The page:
All Shops

Go to British Wildlife

6 issues per year 84 pages per issue Subscription only

British Wildlife is the leading natural history magazine in the UK, providing essential reading for both enthusiast and professional naturalists and wildlife conservationists. Published six times a year, British Wildlife bridges the gap between popular writing and scientific literature through a combination of long-form articles, regular columns and reports, book reviews and letters.

Subscriptions from £25 per year

Conservation Land Management

4 issues per year 44 pages per issue Subscription only

Conservation Land Management (CLM) is a quarterly magazine that is widely regarded as essential reading for all who are involved in land management for nature conservation, across the British Isles. CLM includes long-form articles, events listings, publication reviews, new product information and updates, reports of conferences and letters.

Subscriptions from £18 per year
Tap cross to close filters
Best of Winter 2018Handbook of the Bees of the British Isles (2-Volume Set)Order your free copy of our 2018 equipment catalogueBritish Wildlife
You are currently shopping in  Academic & Professional Books .
Sort by

Algae of Australia

Algae are essential components of marine and freshwater habitats in and around Australia. They play a critical role in nutrient cycling, as food and shelter for invertebrates and fish, and some have considerable potential as biological indicators of the health of aquatic habitats. At least 12 000 marine, freshwater and terrestrial species are thought to occur in Australia, but many are yet to be described or fully documented. This series will stimulate research on Australian algae, especially the many poorly known groups and their habitats.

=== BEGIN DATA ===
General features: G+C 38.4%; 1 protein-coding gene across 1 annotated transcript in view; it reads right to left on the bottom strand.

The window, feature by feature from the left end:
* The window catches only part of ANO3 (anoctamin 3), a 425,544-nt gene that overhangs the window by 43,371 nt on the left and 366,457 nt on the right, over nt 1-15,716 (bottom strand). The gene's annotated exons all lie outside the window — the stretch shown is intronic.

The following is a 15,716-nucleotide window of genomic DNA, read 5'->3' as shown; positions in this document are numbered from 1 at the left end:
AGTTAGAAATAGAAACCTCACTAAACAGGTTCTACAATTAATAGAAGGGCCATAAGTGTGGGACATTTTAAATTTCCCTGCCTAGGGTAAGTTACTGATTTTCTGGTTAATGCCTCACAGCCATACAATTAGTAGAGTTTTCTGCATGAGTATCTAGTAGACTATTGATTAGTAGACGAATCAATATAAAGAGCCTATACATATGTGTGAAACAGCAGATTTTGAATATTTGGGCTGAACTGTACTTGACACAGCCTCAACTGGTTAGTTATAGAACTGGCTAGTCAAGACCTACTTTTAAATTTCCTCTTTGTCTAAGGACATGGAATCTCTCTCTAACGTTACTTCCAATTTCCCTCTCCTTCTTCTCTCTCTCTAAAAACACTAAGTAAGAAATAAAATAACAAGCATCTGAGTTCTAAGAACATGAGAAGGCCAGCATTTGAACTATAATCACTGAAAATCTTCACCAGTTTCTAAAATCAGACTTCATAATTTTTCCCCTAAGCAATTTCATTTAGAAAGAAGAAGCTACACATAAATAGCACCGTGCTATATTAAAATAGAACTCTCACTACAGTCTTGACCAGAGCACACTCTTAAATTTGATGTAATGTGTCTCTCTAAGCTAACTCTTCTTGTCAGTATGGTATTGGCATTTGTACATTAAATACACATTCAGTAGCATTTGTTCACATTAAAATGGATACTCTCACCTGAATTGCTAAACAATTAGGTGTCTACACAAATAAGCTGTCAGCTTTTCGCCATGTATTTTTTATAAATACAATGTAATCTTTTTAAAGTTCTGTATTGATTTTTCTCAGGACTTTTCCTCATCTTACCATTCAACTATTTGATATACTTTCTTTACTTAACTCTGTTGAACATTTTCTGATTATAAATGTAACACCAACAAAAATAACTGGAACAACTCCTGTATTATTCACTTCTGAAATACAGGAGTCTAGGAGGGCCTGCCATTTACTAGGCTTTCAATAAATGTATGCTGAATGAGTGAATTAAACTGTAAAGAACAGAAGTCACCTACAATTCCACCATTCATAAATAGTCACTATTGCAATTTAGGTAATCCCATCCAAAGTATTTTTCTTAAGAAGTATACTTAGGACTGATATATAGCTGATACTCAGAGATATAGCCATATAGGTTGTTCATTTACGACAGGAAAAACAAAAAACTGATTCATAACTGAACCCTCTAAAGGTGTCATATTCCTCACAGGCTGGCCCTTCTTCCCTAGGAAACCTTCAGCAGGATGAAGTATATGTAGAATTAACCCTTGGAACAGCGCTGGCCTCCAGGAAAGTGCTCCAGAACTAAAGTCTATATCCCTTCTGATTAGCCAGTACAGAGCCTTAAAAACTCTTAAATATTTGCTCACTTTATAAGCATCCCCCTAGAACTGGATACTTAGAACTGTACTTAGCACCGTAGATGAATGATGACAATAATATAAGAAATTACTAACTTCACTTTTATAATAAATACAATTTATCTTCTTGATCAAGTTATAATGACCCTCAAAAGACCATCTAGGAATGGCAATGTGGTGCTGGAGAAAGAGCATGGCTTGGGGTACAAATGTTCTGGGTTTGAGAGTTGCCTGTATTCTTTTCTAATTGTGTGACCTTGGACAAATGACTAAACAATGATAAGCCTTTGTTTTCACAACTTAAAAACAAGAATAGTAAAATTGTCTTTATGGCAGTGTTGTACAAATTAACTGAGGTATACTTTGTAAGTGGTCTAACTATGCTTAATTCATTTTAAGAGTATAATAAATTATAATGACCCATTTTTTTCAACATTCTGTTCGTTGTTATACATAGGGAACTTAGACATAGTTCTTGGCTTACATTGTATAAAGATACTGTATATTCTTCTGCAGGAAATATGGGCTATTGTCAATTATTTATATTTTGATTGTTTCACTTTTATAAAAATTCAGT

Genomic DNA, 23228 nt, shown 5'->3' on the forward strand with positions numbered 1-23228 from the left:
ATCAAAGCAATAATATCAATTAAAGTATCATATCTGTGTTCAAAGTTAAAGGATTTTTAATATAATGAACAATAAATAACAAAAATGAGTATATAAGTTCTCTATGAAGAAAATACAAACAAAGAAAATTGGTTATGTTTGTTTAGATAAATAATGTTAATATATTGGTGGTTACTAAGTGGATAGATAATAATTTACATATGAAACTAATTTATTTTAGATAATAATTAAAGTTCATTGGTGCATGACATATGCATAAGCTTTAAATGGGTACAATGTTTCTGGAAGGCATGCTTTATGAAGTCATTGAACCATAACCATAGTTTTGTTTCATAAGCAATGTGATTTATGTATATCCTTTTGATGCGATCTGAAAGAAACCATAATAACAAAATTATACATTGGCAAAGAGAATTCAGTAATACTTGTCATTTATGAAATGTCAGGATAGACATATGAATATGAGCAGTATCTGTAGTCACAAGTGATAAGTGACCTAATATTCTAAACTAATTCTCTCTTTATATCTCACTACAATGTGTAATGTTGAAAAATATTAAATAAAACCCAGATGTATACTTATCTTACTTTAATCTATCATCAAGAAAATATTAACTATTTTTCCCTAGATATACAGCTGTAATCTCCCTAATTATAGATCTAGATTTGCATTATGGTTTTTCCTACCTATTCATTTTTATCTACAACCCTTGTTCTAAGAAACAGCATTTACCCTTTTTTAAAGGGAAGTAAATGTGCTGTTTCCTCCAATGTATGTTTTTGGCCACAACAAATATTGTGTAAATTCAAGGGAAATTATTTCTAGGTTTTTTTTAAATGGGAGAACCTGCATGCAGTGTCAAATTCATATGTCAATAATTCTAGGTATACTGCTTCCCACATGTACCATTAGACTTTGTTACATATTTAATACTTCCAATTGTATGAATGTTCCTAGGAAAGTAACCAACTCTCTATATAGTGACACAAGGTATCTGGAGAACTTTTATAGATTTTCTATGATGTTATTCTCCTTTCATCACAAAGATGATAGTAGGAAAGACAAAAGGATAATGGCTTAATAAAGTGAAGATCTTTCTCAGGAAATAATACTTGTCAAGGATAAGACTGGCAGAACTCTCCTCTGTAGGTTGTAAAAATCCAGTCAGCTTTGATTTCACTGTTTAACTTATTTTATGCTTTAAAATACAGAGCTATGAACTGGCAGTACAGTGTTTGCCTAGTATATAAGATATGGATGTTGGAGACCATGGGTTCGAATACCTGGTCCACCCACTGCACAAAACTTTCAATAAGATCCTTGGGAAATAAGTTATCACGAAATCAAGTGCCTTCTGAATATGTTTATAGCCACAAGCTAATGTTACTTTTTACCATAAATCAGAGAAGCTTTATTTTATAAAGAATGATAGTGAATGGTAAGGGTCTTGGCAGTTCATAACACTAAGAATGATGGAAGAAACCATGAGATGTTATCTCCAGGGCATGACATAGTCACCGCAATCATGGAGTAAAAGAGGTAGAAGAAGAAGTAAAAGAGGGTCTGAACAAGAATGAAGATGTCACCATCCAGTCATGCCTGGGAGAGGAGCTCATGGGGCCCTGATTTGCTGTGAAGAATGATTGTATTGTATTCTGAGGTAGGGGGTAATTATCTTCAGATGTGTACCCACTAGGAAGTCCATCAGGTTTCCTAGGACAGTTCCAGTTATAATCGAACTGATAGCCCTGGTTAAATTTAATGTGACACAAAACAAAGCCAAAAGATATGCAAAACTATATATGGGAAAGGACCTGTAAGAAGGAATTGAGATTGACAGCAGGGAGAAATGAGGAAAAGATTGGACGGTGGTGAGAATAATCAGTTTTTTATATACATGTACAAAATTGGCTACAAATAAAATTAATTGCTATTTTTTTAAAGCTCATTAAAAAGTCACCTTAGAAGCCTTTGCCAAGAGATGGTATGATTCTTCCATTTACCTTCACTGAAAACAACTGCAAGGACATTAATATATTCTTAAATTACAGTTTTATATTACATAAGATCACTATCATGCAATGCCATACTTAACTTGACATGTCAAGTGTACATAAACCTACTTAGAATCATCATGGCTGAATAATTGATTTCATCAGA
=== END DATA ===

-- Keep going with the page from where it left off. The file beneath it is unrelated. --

The Algae of Australia series will provide the basic systematic data necessary for issues relating to conservation, biological diversity and the management of aquatic ecosystems. For the purposes of this series `Algae' is interpreted in a very broad sense, to cover all organisms that have traditionally been studied by phycologists, including macroalgae, unicellular and multicellular microalgae and cyanobacteria.

Individual titles will range from the more traditional taxon-based accounts to regional or habitat-based treatments. Where appropriate, each volume will include an introductory essay detailing the history of research and systematic relationships of the particular group, as well as information on structure and reproduction. Keys to the identification of families, genera and species will be provided, as well as descriptions, illustrations, notes on ecology, distribution maps and bibliographic information. The series will become an essential resource for those interested in Australian phycology and aquatic habitats.

This series is co-published by CSIRO Publishing and the Australian Biological Resources Study.